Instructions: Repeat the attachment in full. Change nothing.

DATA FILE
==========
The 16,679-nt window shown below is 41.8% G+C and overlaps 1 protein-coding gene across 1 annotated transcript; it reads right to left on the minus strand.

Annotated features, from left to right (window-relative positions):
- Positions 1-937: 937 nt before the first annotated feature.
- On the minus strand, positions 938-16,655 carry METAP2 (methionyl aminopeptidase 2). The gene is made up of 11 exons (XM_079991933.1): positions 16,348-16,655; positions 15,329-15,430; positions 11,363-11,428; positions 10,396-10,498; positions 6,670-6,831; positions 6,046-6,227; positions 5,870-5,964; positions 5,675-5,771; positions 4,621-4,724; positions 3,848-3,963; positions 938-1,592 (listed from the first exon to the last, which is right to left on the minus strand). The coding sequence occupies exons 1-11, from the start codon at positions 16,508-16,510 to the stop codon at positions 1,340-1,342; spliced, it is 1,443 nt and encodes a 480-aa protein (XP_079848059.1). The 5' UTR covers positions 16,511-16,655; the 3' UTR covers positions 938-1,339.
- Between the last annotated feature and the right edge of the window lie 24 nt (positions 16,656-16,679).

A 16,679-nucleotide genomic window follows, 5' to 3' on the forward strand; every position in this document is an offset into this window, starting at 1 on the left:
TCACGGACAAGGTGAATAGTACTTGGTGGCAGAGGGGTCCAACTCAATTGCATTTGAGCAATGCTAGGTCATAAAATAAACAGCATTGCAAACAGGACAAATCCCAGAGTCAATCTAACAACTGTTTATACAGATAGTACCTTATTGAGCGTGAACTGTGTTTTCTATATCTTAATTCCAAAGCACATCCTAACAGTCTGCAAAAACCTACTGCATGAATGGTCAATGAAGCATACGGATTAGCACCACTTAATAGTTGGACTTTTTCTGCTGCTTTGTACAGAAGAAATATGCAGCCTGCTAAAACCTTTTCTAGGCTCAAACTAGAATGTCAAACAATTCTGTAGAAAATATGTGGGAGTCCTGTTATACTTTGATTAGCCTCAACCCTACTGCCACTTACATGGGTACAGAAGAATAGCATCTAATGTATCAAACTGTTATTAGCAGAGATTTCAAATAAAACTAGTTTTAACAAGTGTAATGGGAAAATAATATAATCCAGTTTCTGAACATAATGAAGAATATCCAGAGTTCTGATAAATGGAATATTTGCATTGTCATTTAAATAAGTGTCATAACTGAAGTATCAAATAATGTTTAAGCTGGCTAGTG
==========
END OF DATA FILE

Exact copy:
The 16,679-nt window shown below is 41.8% G+C and overlaps 1 protein-coding gene across 1 annotated transcript; it reads right to left on the minus strand.

Annotated features, from left to right (window-relative positions):
- Positions 1-937: 937 nt before the first annotated feature.
- On the minus strand, positions 938-16,655 carry METAP2 (methionyl aminopeptidase 2). The gene is made up of 11 exons (XM_079991933.1): positions 16,348-16,655; positions 15,329-15,430; positions 11,363-11,428; positions 10,396-10,498; positions 6,670-6,831; positions 6,046-6,227; positions 5,870-5,964; positions 5,675-5,771; positions 4,621-4,724; positions 3,848-3,963; positions 938-1,592 (listed from the first exon to the last, which is right to left on the minus strand). The coding sequence occupies exons 1-11, from the start codon at positions 16,508-16,510 to the stop codon at positions 1,340-1,342; spliced, it is 1,443 nt and encodes a 480-aa protein (XP_079848059.1). The 5' UTR covers positions 16,511-16,655; the 3' UTR covers positions 938-1,339.
- Between the last annotated feature and the right edge of the window lie 24 nt (positions 16,656-16,679).

A 16,679-nucleotide genomic window follows, 5' to 3' on the forward strand; every position in this document is an offset into this window, starting at 1 on the left:
TCACGGACAAGGTGAATAGTACTTGGTGGCAGAGGGGTCCAACTCAATTGCATTTGAGCAATGCTAGGTCATAAAATAAACAGCATTGCAAACAGGACAAATCCCAGAGTCAATCTAACAACTGTTTATACAGATAGTACCTTATTGAGCGTGAACTGTGTTTTCTATATCTTAATTCCAAAGCACATCCTAACAGTCTGCAAAAACCTACTGCATGAATGGTCAATGAAGCATACGGATTAGCACCACTTAATAGTTGGACTTTTTCTGCTGCTTTGTACAGAAGAAATATGCAGCCTGCTAAAACCTTTTCTAGGCTCAAACTAGAATGTCAAACAATTCTGTAGAAAATATGTGGGAGTCCTGTTATACTTTGATTAGCCTCAACCCTACTGCCACTTACATGGGTACAGAAGAATAGCATCTAATGTATCAAACTGTTATTAGCAGAGATTTCAAATAAAACTAGTTTTAACAAGTGTAATGGGAAAATAATATAATCCAGTTTCTGAACATAATGAAGAATATCCAGAGTTCTGATAAATGGAATATTTGCATTGTCATTTAAATAAGTGTCATAACTGAAGTATCAAATAATGTTTAAGCTGGCTAGTG